by Bethany Clark
I recently attended a mentor training program on how to mentor and assist first year teachers. These teachers could be just out of college, ready to start their career, or they could be transferring from a completely different career into teaching. Whatever the situation, first year teachers are going to need some help. What exactly do they need? Pie in the sky? Things that are ideal, but not realistic? No, they need practical, concrete examples for how to better their everyday teaching. Let’s think about how that differs for veteran teachers. Do WE want pie in the sky? Unrealistic expectations? No, we want the same thing – practical ways to help us improve our teaching. And how can that be done? Here are a few simple ways to keep teachers’ interest when conducting professional development workshops and conferences.
- Keep it simple and get to the point. No teacher wants to spend a full day at a workshop when it could have been completed in two hours. Find speakers who don’t care about “listening to themselves talk.” We get enough of that.
- Give them something they can walk out and use today. If it takes three separate steps to get to be able to use one tool that may or may not be useful in their classroom, teachers aren’t going to follow through. They don’t have time. If it’s a website and they need to sign up, allow them time to sign up during the conference! Yes, that may take a few extra minutes, but then they already have what they need! Or, if problems arise, they can ask you for help!
- Think of things you’d enjoy and deliver that same content. If you would be bored to death during your presentation, why would you think your listeners are intrigued? They’re not! Make it something exciting and practical (Think: How to save teachers time grading, contacting parents, disciplining students). All teachers are looking for ways to shorten time at work so they can spend time with their families.
- Ask for feedback at the end of the workshop. Ask them what they would want to hear about in future conferences. Give them choices. At this point, their brains are fried and they can’t think of anything. Possible choices may include: Canvas (or another technology program they are required to use), Tips for dealing with Classroom Management, Activities that keep students’ interests, etc. Have a written (or online) way to collect this feedback. Verbal feedback will be forgotten.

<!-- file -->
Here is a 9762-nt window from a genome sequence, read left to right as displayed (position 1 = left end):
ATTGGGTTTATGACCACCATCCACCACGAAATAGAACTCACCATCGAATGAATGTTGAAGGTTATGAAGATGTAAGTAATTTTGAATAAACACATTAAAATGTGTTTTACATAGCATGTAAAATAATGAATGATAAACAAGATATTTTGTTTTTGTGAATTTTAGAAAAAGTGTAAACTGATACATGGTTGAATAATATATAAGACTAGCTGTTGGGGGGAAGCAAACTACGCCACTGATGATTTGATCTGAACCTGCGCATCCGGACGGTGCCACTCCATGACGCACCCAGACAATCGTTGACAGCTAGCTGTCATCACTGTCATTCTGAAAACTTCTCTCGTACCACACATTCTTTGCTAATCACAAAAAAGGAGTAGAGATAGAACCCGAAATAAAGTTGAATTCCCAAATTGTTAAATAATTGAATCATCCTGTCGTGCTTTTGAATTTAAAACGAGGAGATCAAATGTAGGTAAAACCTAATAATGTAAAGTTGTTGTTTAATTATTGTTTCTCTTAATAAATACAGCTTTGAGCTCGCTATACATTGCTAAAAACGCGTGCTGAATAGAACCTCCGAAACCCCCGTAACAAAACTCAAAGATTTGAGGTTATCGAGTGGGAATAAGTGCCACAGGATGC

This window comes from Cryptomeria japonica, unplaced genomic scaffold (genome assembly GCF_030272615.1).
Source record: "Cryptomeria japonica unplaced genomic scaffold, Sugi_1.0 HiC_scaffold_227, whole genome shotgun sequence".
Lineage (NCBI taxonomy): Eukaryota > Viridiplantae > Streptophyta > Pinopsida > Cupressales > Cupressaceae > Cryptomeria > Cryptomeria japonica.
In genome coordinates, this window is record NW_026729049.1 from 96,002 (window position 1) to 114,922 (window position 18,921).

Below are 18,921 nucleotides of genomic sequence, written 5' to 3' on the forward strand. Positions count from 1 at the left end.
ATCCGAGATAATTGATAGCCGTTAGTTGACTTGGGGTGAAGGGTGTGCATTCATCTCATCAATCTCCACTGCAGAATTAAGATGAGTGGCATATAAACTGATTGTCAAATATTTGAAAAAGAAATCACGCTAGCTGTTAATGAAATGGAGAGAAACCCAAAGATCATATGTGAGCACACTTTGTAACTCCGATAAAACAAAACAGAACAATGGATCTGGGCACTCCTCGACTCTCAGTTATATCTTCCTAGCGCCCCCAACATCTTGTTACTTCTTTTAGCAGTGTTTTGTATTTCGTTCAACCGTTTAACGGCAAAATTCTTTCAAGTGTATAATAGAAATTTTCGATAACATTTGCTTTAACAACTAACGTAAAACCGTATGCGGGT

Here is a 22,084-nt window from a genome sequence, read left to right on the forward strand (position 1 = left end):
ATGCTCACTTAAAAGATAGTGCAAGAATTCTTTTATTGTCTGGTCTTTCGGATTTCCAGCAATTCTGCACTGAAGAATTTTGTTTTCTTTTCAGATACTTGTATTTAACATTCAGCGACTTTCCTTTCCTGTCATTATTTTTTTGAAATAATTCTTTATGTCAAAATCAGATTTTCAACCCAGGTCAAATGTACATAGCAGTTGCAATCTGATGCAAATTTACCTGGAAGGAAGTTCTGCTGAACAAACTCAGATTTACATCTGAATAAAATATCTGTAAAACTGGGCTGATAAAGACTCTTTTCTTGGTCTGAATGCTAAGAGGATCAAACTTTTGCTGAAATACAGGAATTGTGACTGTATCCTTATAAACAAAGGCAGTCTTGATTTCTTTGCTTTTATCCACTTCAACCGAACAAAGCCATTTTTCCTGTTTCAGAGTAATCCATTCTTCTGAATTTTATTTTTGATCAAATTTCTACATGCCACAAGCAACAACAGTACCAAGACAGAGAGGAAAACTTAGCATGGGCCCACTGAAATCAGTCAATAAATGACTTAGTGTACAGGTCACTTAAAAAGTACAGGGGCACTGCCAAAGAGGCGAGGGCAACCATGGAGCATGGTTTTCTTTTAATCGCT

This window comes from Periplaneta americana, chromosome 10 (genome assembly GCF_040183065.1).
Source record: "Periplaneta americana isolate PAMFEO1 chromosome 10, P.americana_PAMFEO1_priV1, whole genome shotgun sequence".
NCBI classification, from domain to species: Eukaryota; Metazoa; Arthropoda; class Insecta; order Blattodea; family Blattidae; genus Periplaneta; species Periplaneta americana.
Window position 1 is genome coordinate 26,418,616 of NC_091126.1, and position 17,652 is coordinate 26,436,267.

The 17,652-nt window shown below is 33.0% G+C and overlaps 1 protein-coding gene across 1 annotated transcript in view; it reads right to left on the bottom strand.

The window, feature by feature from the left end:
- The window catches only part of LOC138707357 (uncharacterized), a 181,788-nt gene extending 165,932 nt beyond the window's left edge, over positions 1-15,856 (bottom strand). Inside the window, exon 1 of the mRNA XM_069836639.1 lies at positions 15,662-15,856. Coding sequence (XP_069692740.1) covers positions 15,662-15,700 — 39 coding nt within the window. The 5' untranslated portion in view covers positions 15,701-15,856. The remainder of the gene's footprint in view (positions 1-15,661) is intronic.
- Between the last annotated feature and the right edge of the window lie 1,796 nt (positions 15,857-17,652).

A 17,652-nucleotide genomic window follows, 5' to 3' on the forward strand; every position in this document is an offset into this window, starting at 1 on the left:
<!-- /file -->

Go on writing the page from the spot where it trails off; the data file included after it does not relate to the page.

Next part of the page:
- Take into account what feedback they give at the end of your workshop and DO IT for your next workshop. Saying “We ask for feedback from all our teachers,” but never changing anything is not listening. It’s checking off a box to say you “asked for feedback”. Give teachers what they want – it makes them happier and they are more likely to stay in the profession.
Hopefully, these tips can help you the next time you give a presentation. Teachers love new, exciting, and practical ideas that they can incorporate into their classroom immediately. I don’t know of any teacher that doesn’t want to better him or herself each year. If you need help with ideas, ask your colleagues. If they’re not willing to share, ask Google or Pintrest. We always want to improve our practice as much as we can, but we don’t have the time to go searching for ideas on our own. When we are willing to share with one another, we all benefit from it!